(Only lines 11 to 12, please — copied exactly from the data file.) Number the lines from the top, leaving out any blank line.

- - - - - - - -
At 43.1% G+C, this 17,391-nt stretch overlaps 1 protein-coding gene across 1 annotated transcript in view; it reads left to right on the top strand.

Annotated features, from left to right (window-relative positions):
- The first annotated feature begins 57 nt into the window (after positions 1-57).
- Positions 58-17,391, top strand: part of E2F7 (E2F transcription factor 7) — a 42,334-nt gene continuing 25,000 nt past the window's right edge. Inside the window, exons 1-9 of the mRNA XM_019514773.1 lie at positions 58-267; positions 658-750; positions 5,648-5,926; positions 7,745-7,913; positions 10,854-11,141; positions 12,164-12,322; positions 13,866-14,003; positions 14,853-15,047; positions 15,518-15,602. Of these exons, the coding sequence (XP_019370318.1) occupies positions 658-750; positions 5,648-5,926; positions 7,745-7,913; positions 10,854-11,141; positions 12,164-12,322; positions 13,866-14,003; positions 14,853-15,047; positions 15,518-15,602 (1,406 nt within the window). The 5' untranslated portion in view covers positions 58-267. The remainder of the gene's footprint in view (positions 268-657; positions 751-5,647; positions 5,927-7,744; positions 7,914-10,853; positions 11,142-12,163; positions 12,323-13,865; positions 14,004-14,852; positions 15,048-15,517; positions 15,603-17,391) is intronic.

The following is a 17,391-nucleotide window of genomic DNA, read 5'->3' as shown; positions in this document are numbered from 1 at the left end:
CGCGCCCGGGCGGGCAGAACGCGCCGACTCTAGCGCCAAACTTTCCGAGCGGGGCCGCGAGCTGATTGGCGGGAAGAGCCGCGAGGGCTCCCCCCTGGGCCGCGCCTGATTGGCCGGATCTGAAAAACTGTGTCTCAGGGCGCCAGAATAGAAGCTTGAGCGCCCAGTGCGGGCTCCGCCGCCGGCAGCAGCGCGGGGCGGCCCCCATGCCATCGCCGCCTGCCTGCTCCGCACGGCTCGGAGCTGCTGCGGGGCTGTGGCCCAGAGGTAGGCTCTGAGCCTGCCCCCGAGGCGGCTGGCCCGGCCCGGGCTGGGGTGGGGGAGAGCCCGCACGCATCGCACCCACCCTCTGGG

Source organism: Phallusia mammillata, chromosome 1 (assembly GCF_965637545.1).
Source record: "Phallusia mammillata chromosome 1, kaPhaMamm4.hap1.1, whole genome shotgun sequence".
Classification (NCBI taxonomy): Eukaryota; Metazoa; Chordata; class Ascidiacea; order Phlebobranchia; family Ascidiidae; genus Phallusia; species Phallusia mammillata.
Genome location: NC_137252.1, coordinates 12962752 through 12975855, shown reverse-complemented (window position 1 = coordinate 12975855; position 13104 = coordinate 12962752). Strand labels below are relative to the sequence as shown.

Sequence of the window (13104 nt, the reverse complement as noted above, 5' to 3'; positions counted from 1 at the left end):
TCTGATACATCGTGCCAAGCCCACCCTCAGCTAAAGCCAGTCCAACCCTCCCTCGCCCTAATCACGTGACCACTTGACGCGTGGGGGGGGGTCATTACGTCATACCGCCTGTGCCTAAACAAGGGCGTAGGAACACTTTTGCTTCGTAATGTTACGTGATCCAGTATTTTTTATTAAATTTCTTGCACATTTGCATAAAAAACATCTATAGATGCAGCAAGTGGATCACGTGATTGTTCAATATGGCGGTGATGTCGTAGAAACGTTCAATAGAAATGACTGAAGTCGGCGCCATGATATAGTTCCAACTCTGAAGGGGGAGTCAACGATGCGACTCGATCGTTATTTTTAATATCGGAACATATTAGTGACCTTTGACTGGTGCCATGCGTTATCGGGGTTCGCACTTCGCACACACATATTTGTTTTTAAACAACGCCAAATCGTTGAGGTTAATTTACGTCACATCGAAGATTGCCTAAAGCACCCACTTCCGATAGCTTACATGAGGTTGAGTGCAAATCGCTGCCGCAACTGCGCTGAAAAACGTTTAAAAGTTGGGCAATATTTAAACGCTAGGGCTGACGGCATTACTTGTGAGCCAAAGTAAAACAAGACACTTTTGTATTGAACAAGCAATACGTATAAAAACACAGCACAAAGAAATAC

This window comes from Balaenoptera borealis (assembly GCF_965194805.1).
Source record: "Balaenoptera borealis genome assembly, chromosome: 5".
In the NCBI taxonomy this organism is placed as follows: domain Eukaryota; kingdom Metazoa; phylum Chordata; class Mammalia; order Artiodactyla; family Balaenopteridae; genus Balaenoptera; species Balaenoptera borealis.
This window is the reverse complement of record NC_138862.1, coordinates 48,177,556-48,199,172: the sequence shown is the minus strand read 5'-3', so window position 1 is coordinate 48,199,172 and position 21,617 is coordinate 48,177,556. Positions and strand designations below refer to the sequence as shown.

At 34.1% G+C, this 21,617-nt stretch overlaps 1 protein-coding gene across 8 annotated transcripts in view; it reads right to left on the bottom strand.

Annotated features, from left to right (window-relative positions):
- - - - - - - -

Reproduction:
Sequence of the window (13104 nt, the reverse complement as noted above, 5' to 3'; positions counted from 1 at the left end):
TCTGATACATCGTGCCAAGCCCACCCTCAGCTAAAGCCAGTCCAACCCTCCCTCGCCCTAATCACGTGACCACTTGACGCGTGGGGGGGGGTCATTACGTCATACCGCCTGTGCCTAAACAAGGGCGTAGGAACACTTTTGCTTCGTAATGTTACGTGATCCAGTATTTTTTATTAAATTTCTTGCACATTTGCATAAAAAACATCTATAGATGCAGCAAGTGGATCACGTGATTGTTCAATATGGCGGTGATGTCGTAGAAACGTTCAATAGAAATGACTGAAGTCGGCGCCATGATATAGTTCCAACTCTGAAGGGGGAGTCAACGATGCGACTCGATCGTTATTTTTAATATCGGAACATATTAGTGACCTTTGACTGGTGCCATGCGTTATCGGGGTTCGCACTTCGCACACACATATTTGTTTTTAAACAACGCCAAATCGTTGAGGTTAATTTACGTCACATCGAAGATTGCCTAAAGCACCCACTTCCGATAGCTTACATGAGGTTGAGTGCAAATCGCTGCCGCAACTGCGCTGAAAAACGTTTAAAAGTTGGGCAATATTTAAACGCTAGGGCTGACGGCATTACTTGTGAGCCAAAGTAAAACAAGACACTTTTGTATTGAACAAGCAATACGTATAAAAACACAGCACAAAGAAATAC